However, students are not alone in this. In speaking with many parents, I often use a variation of Smith’s very question when speaking to inquiring parents—what do they believe is distinct about Christian education? Whether coming from a faith background or not, many of the parent responses are similar: they want their children to be valued for who they are; they want their children in a place where they belong; they want their children to learn how to be compassionate and to serve others; to love their neighbor; to know how to pray; to understand themselves and their world better. In sum, most parents want their children to be shaped by an educational story rooted in the Biblical narrative that not only shapes their intellect, but also their habits and virtues.

For those who might fear that moving to a more open enrolment policy might cause a school to lose their telos, I have found the opposite to be true. Since moving to a more open enrolment policy, I believe our mission and vision have taken on new life. While the reasons for this extend beyond just a shift in the enrolment policy, there is no doubt it has been part of the story for a very simple reason: as we have opened our doors and become exponentially more diverse, we have been forced to crystalize what we are on about as a school. As we come to a better understanding of who we are, there has been a unifying effect for our school community, which I believe has breathed new life into our institution.

Nicholas Wolterstorff wrote that “it is nothing but a pious wish and a grossly unwarranted hope that students trained to be passive and non-creative in school will suddenly, upon graduation, actively contribute to the formation of Christian culture” To be clear, the Christian school should not be the only place students learn to contribute and shape culture. I trust that we want this to be happening in our backyards and cul-de-sacs, art galleries and bookstores, and churches and coffee shops. Yes, many of our schools give opportunity for this engagement through monthly field work or even missions trips—and they should be commended for this, but I would suggest that the classroom, the place where students do life together daily, might be the most appropriate place for students to learn how to do this together.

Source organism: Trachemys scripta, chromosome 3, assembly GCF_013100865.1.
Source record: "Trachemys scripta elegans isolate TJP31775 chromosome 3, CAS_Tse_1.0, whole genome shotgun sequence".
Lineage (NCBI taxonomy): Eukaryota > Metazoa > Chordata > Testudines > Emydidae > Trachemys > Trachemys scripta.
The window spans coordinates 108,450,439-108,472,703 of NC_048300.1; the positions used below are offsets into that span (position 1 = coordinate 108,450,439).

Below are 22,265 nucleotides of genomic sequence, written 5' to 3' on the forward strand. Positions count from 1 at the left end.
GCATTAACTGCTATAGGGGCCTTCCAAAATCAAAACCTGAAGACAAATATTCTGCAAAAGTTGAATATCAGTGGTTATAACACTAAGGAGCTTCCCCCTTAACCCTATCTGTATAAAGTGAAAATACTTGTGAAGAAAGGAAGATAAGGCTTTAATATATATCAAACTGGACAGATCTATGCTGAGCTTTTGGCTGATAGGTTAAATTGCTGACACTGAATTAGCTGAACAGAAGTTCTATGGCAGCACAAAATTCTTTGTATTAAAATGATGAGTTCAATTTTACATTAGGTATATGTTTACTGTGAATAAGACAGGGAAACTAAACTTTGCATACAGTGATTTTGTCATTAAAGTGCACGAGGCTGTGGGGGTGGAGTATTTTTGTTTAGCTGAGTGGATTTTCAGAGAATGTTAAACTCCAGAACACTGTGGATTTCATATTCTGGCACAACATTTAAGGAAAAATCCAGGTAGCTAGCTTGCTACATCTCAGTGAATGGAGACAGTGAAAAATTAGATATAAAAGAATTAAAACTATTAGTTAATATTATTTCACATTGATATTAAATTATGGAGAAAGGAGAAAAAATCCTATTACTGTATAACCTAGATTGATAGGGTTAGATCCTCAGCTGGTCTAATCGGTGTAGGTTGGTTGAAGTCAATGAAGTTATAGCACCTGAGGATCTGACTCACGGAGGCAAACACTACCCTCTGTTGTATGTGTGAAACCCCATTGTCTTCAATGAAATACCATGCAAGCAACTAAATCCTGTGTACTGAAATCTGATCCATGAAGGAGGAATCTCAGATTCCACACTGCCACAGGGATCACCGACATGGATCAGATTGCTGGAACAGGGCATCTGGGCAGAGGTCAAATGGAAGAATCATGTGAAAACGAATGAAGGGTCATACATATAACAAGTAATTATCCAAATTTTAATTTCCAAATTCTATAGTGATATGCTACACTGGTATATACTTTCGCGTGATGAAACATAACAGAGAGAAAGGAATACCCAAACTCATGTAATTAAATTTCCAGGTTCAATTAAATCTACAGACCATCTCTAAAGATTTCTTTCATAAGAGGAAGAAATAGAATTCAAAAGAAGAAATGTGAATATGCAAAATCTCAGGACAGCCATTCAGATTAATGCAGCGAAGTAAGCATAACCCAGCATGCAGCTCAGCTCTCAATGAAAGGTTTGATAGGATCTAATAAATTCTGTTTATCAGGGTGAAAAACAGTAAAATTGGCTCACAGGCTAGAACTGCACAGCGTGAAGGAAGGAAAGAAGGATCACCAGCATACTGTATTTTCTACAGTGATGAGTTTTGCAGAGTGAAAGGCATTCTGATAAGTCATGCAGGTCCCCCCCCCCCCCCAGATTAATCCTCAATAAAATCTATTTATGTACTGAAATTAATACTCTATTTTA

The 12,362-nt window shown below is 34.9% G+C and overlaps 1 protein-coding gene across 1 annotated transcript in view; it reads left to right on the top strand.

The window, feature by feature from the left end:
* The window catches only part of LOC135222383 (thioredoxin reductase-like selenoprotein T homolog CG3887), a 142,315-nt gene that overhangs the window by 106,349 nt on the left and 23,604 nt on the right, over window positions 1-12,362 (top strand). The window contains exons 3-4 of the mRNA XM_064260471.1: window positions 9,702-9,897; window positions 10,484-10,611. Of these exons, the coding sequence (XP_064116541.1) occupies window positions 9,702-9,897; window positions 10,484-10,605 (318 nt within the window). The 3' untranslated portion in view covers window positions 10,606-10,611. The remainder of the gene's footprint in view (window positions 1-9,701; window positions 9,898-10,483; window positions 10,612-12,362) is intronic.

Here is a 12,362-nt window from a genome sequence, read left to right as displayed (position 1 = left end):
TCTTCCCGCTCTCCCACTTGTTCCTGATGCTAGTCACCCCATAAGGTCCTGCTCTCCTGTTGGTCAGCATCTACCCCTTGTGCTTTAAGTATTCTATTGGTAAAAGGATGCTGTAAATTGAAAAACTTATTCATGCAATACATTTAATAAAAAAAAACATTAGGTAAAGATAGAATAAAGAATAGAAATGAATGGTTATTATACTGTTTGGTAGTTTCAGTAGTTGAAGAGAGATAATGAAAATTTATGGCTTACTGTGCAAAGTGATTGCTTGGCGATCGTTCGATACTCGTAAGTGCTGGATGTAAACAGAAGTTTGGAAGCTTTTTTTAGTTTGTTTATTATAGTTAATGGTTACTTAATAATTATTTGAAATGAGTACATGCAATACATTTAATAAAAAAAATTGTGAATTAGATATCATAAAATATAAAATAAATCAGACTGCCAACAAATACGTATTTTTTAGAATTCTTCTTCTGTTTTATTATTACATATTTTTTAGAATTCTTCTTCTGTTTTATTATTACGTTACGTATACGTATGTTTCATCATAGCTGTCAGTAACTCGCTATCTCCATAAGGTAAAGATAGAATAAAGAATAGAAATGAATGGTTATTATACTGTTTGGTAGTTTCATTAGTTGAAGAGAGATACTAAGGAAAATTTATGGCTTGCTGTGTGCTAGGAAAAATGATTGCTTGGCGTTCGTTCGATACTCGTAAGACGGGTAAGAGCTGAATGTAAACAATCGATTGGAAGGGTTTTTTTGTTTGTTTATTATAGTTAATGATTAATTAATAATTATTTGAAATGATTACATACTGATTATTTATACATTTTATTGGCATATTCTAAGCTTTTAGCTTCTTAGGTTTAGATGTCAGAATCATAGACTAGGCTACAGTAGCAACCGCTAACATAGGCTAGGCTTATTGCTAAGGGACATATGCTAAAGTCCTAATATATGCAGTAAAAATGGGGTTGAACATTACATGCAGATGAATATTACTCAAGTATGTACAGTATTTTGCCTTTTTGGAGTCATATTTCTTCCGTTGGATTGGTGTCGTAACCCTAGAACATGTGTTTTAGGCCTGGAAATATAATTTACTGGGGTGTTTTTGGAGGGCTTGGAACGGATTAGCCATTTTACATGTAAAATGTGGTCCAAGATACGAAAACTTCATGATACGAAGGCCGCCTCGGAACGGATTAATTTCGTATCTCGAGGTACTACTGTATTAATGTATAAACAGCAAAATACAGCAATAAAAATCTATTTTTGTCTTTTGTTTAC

For example, teachers who are deeply rooted to the Biblical narrative and understand the mission of the school can act as a guide and facilitator in such a way that all members of the community practice hospitality by listening the voice and perspective of the other. Perhaps one way the Christian school can contribute to the common good is by rethinking an enrolment policy that would lead to a more diverse student body with a variety of belief structures. This would help all students understand that we have much more in common with those we think are different, and in exploring those differences, take a proper Christian posture where people feel less valued because they have divergent opinions. One read through David Smith’s outstanding book Learning from the Stranger: Christian Faith and Cultural Diversity to understand the far-reaching impact of learning and building relationship with those we have often labelled as “the other.”

In doing so, we help students understand self and others better in the context of Christian hospitality. While we hope the larger community will know we are Christians by our love, perhaps the outward demonstration of this is through providing a policy that invites more diversity into our schools. The classroom and hallways are the places where students come to know others in an intimate way, and it is through the process of knowing that presuppositions are cast off and misunderstanding clarified. As stated, the Christian school classroom should not be the only place this happens, but our communities should be discussing if our enrolment policies ensure that the Christian classroom is the one place this is not happening.